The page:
Note: Theobromine, the substance in cocoa and chocolate that gives it’s bitter taste is also an adenosine receptor antagonist. It has been suggested that might be a potent inhibitor of angiogenesis induced by ovarian cancer cells and its mechanism of action is related to inhibition of VEGF production (Ref.).
Caffeine induces vasodilation & better blood flow to the tumor, supporting the transport of drugs to the tumor locations
In order to grow fast, tumors grow new blood vessels relatively fast to continue receiving the required supplies. As a result the blood vessels grown by the tumors are often malfunctioning, leaking fluids out of the vessels (Ref.1, Ref.2). This hinders effective transit of drugs to the tumor (Ref.).
Caffeine is a well known vasodilation. The mechanisms behind this phenomena are multiple, many of which are an outcome of its adenosine receptor inhibition action (including increase in circulating catecholamines, peripheral vascular resistance, and renin secretion), and are discussed in detail in the references (Ref.1, Ref.2).
This vasodilation characteristic of caffeine is very helpful, as it enables the drug to better reach the tumor location. Indeed, restoring leaky blood vessels could increase chemo effectiveness (Ref.). In addition, more oxygen will reach the tumor which is expected to specifically help both chemotherapy and radiotherapy.
Therefore, caffeine taken before and during the chemotherapy, radiotherapy and/or immunotherapy cycles may lead to improvement of the therapy outcome.
Note: Nitroglycerin is a drug with vasodilation capabilities that was shown to enhanced the delivery of the anticancer drugs to tumors (Ref.1, Ref.2). Other supplements with vasodilation properties are Niacin (Vitamin B3) and Quercetin.
Caffeine doesn’t allow tumors to go into the repair mode, when damaged by cancer theraphies
During their lifetime, cells go through various phases (G1, S, G2, and M phases) before division. Progression from one phase to the next phase in the cell cycle is monitored by checkpoints. Those checkpoints monitor the stability of replication and division of the cells (Ref.1, Ref.2).
When DNA damage is produced by e.g. chemotherapy or radiotherapy, cancer cells stop the cell cycle (called cell cycle arrest) and start repairing the damage before entering the division (M) phase (Ref.1, Ref.2.). This is triggered by signals that are send within the cell once there is a damaged, activating two different pathways (ATR or ATM kinases ) and the related checkpoints (such as Chk1 or Chk2). (Ref.). For example, damage by radiation triggers ATM/Chk2 pathway, while damage by chemo triggers ATR/chk1 pathway (Ref.1, Ref.2).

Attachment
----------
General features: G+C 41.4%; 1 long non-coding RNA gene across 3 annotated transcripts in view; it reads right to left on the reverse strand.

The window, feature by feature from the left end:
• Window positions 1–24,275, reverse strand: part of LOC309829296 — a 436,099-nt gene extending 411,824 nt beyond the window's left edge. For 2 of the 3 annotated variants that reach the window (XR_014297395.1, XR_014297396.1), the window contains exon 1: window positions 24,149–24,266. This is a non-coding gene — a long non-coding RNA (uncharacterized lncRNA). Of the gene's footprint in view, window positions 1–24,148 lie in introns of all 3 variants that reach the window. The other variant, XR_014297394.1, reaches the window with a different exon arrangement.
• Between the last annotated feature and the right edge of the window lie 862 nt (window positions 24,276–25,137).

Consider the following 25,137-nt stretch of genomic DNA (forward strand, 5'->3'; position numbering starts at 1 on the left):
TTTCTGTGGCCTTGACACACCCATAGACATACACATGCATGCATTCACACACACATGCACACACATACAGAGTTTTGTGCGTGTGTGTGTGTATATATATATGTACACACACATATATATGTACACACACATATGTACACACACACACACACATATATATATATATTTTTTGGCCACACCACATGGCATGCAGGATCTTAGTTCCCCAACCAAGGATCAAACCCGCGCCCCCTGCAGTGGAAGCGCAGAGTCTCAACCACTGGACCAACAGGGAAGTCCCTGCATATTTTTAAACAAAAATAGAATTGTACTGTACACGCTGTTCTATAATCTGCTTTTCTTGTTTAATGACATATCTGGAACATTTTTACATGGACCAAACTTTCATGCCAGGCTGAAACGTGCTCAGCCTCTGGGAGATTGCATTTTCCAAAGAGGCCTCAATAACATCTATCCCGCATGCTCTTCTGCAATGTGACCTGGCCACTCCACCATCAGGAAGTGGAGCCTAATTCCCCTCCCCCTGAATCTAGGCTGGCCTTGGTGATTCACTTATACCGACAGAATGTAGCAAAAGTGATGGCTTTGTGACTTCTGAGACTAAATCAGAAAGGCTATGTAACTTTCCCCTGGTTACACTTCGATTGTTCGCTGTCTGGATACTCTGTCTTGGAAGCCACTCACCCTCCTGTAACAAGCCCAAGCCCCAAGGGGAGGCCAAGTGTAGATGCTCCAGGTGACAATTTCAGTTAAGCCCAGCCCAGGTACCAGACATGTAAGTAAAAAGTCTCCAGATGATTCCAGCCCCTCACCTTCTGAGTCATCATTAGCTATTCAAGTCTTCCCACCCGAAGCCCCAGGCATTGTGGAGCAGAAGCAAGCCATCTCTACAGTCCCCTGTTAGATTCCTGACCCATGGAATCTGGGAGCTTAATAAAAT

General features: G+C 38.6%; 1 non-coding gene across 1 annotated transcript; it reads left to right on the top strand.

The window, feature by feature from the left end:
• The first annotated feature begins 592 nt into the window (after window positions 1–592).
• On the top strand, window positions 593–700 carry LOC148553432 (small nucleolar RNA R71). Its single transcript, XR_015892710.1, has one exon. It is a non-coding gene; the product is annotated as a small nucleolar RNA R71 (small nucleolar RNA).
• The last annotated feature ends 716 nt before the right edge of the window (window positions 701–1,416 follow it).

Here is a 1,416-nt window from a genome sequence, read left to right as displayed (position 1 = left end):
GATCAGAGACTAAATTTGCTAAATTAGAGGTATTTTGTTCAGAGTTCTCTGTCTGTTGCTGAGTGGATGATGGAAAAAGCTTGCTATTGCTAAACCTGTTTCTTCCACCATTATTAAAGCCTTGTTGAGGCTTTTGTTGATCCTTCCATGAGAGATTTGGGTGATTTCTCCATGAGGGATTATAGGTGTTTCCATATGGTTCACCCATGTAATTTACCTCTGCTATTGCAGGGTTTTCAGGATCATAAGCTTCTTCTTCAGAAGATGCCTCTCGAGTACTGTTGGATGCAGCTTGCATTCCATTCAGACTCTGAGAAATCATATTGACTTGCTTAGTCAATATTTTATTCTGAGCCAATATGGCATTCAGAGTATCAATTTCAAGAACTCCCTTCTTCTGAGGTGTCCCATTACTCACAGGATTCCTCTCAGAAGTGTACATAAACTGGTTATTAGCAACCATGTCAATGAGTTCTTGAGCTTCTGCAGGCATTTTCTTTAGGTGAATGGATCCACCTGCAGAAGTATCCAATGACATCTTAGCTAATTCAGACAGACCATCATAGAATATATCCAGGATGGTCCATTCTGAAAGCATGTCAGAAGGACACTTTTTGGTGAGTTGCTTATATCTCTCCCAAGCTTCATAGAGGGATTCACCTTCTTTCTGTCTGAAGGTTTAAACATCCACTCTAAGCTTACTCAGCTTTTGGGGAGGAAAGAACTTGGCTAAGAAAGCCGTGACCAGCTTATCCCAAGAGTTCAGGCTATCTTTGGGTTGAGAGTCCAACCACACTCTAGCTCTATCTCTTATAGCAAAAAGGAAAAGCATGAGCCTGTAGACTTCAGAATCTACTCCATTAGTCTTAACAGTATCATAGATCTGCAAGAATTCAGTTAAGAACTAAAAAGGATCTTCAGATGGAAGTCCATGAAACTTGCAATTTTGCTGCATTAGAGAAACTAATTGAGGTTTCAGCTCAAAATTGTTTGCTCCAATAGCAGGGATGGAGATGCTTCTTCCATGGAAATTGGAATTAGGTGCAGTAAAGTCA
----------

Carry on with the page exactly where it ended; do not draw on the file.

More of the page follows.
Cells that are defective and are continuing to divide before being repaired, will move on a path that leads to cell-death after cell division (Ref.). Therefore, inhibiting the signaling pathways (ATR or ATM, or the related checkpoints Chk1 or Chk2) will inhibit the repair of DNA damage and will lead to the cancer cell death (Ref.).
Caffeine is known as an efficient inhibitor of cellular DNA repair (Ref.). It has been reported to inhibit ATM and ATR and was found to indeed lead to the disruption of multiple DNA damage-responsive cell cycle checkpoints (Ref.1, Ref.2, Ref.3). It has been shown that caffeine treatment sensitizes mammalian cells to irradiation and other DNA damaging agents (Ref.1, Ref.2). Administration of caffeine enhances the removal of DNA-damaged cells by inhibiting the ATR, pushing damaged cells towards a lethal division (Ref.).
It has been suggested that although caffeine is an inhibitor of ATM-ATR kinase activity in vitro, it can block checkpoints without inhibiting ATM-ATR activation in vivo (Ref.).
In conclusion, regardless if caffeine blocks the checkpoints via ATM-ATR, or in other ways, the result is clear: caffeine is known as an efficient inhibitor of cellular DNA repair.